We've always said a job interview is a two-way street, because both the interviewer and the candidate share the same goals.
You both should be out to make the best possible impression on the other. Both of you should ask good questions, and have good answers ready. And when both do well, you both win—the candidate gets a great job, and the interviewer gets a perfect fit for the position.
On the other hand, you can each make the same mistakes. Whichever side of the interview you’re on, here are some red flags you want to make sure you’re not waving!
The Candidate: Being late for an interview is a cardinal sin. Missed your train? Stuck in traffic? Making a lame excuse tells your interviewer you don’t plan ahead very well.
The Interviewer: Keeping a candidate waiting is like telling her that she’s not a priority, filling the job isn’t important, or that your company is too hectic to keep a schedule. Maybe all three.
Punctuality is easy if you plan ahead. For heaven’s sake, be on time.
The Candidate: When you can research every aspect of a company from the comfort of your sofa, there’s no excuse for not knowing what they do, how long they’ve done it, and who they do it for. In detail. While you’re at it, dig up some background on the person who’ll be interviewing you.
The Interviewer: How long does it take to read a resume and browse someone’s online profiles? You never want to open an interview with “Tell me about yourself.”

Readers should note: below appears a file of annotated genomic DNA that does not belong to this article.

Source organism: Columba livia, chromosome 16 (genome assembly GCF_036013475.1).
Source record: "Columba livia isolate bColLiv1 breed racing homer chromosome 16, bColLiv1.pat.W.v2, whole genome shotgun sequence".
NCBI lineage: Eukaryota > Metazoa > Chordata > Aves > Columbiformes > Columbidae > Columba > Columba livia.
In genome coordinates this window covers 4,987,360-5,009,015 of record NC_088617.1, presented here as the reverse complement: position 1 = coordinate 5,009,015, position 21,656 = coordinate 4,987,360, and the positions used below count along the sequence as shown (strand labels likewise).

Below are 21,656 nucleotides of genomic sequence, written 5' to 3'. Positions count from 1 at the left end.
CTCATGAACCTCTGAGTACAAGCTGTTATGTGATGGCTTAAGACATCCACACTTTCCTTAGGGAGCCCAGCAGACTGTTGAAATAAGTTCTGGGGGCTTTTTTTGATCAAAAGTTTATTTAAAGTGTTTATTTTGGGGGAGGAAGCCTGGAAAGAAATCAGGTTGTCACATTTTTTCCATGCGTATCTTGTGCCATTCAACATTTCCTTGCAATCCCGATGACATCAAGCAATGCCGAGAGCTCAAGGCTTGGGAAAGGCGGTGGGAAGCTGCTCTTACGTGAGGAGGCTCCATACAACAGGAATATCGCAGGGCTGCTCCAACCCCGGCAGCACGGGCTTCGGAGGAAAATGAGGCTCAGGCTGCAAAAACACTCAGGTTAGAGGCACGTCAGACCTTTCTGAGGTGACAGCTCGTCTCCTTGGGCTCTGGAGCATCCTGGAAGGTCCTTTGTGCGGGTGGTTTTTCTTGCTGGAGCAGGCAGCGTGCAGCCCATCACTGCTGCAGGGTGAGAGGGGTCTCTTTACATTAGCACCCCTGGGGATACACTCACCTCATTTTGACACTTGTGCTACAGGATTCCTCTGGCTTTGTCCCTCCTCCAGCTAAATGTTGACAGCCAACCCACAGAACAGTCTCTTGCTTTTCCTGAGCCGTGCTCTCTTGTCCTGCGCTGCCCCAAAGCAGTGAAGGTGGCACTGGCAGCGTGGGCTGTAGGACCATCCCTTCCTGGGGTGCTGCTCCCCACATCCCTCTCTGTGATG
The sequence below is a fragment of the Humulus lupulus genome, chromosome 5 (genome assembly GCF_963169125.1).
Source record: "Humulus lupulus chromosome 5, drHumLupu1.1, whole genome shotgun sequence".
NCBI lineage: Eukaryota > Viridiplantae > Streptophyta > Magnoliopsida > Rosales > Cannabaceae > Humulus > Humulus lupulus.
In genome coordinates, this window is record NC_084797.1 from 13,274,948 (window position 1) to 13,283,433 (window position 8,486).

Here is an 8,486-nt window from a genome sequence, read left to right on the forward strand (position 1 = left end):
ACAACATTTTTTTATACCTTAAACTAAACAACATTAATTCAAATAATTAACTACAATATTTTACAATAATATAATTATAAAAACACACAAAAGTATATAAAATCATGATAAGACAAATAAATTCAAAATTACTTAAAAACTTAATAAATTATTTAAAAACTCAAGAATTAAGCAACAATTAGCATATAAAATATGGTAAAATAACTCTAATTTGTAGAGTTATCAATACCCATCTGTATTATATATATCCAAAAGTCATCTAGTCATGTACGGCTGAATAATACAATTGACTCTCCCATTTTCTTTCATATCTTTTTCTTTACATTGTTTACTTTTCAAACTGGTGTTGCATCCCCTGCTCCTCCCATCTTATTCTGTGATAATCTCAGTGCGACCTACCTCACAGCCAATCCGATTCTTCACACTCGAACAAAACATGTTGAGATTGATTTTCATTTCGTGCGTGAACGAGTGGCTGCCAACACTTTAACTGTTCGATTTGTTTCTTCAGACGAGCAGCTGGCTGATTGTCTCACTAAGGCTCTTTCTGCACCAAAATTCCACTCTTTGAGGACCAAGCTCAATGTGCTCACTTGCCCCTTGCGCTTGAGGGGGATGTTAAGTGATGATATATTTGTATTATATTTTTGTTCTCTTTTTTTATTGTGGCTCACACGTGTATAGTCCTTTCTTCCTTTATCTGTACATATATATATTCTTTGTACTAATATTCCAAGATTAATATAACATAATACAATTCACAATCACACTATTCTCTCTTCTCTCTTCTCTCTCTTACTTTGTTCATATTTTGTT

Being unprepared is just bad business—or a bad career move.
Be all about the money.
The Candidate: Of course you expect a good salary and benefits, but you have to pretend they’re the very last thing you’re interested in. Why? Because asking upfront about compensation gives the impression that it’s all you care about.
Make sure you communicate the value you’ll add to their bottom line before asking what they’ll add to yours.
The Interviewer: Trying to impress a candidate with how much money she’ll make can backfire—she might get the idea that she’ll have to accept miserable hours or brutal assignments in exchange.
Bottom line—so to speak—you’re both better off talking about ideas and expectations than dollars and benefits.
Be a badmouther.
The Candidate: Resist any temptation to say anything negative about your old (or current) boss, work environment, assignments or pay. The reason should be obvious—if you badmouth the old job, you’ll probably badmouth the new one someday.
The Interviewer: Don’t try to impress the candidate by disparaging his current job—he’s probably proud of the work he does there. Don’t knock your competition, either, because talent appreciates good work, no matter where it’s done.
And—especially—don’t criticize the person he’ll be replacing. That could be him in a year or two!
Staying positive is good advice in almost every aspect of the workplace—but it’s essential to either side of a good interview.